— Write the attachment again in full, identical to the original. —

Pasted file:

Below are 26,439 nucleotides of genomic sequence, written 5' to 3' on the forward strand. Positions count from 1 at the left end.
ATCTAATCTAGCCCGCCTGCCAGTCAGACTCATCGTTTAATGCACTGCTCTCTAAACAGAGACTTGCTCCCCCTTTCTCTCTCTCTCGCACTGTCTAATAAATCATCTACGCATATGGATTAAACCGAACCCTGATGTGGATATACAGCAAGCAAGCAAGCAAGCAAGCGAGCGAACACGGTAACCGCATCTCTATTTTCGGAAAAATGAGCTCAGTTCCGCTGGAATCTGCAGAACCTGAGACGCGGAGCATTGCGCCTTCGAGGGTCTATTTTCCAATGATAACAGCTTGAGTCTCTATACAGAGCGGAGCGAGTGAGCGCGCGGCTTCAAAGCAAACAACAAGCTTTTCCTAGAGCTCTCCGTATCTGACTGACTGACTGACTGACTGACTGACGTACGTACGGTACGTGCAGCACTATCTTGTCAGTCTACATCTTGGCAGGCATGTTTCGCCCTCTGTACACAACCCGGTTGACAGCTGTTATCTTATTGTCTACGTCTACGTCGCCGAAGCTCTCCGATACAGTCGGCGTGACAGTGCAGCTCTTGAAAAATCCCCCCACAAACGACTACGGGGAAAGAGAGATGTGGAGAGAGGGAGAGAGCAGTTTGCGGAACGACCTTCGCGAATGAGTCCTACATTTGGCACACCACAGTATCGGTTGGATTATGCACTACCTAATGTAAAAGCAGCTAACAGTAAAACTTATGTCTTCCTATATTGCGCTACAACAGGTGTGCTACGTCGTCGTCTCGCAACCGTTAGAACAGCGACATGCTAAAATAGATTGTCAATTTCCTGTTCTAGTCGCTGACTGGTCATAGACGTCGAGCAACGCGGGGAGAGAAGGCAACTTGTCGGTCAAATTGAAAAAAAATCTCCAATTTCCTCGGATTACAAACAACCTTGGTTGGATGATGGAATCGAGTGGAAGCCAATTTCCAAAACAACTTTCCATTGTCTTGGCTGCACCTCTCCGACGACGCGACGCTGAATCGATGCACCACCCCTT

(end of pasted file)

Below are 26,439 nucleotides of genomic sequence, written 5' to 3' on the forward strand. Positions count from 1 at the left end.
ATCTAATCTAGCCCGCCTGCCAGTCAGACTCATCGTTTAATGCACTGCTCTCTAAACAGAGACTTGCTCCCCCTTTCTCTCTCTCTCGCACTGTCTAATAAATCATCTACGCATATGGATTAAACCGAACCCTGATGTGGATATACAGCAAGCAAGCAAGCAAGCAAGCGAGCGAACACGGTAACCGCATCTCTATTTTCGGAAAAATGAGCTCAGTTCCGCTGGAATCTGCAGAACCTGAGACGCGGAGCATTGCGCCTTCGAGGGTCTATTTTCCAATGATAACAGCTTGAGTCTCTATACAGAGCGGAGCGAGTGAGCGCGCGGCTTCAAAGCAAACAACAAGCTTTTCCTAGAGCTCTCCGTATCTGACTGACTGACTGACTGACTGACTGACGTACGTACGGTACGTGCAGCACTATCTTGTCAGTCTACATCTTGGCAGGCATGTTTCGCCCTCTGTACACAACCCGGTTGACAGCTGTTATCTTATTGTCTACGTCTACGTCGCCGAAGCTCTCCGATACAGTCGGCGTGACAGTGCAGCTCTTGAAAAATCCCCCCACAAACGACTACGGGGAAAGAGAGATGTGGAGAGAGGGAGAGAGCAGTTTGCGGAACGACCTTCGCGAATGAGTCCTACATTTGGCACACCACAGTATCGGTTGGATTATGCACTACCTAATGTAAAAGCAGCTAACAGTAAAACTTATGTCTTCCTATATTGCGCTACAACAGGTGTGCTACGTCGTCGTCTCGCAACCGTTAGAACAGCGACATGCTAAAATAGATTGTCAATTTCCTGTTCTAGTCGCTGACTGGTCATAGACGTCGAGCAACGCGGGGAGAGAAGGCAACTTGTCGGTCAAATTGAAAAAAAATCTCCAATTTCCTCGGATTACAAACAACCTTGGTTGGATGATGGAATCGAGTGGAAGCCAATTTCCAAAACAACTTTCCATTGTCTTGGCTGCACCTCTCCGACGACGCGACGCTGAATCGATGCACCACCCCTT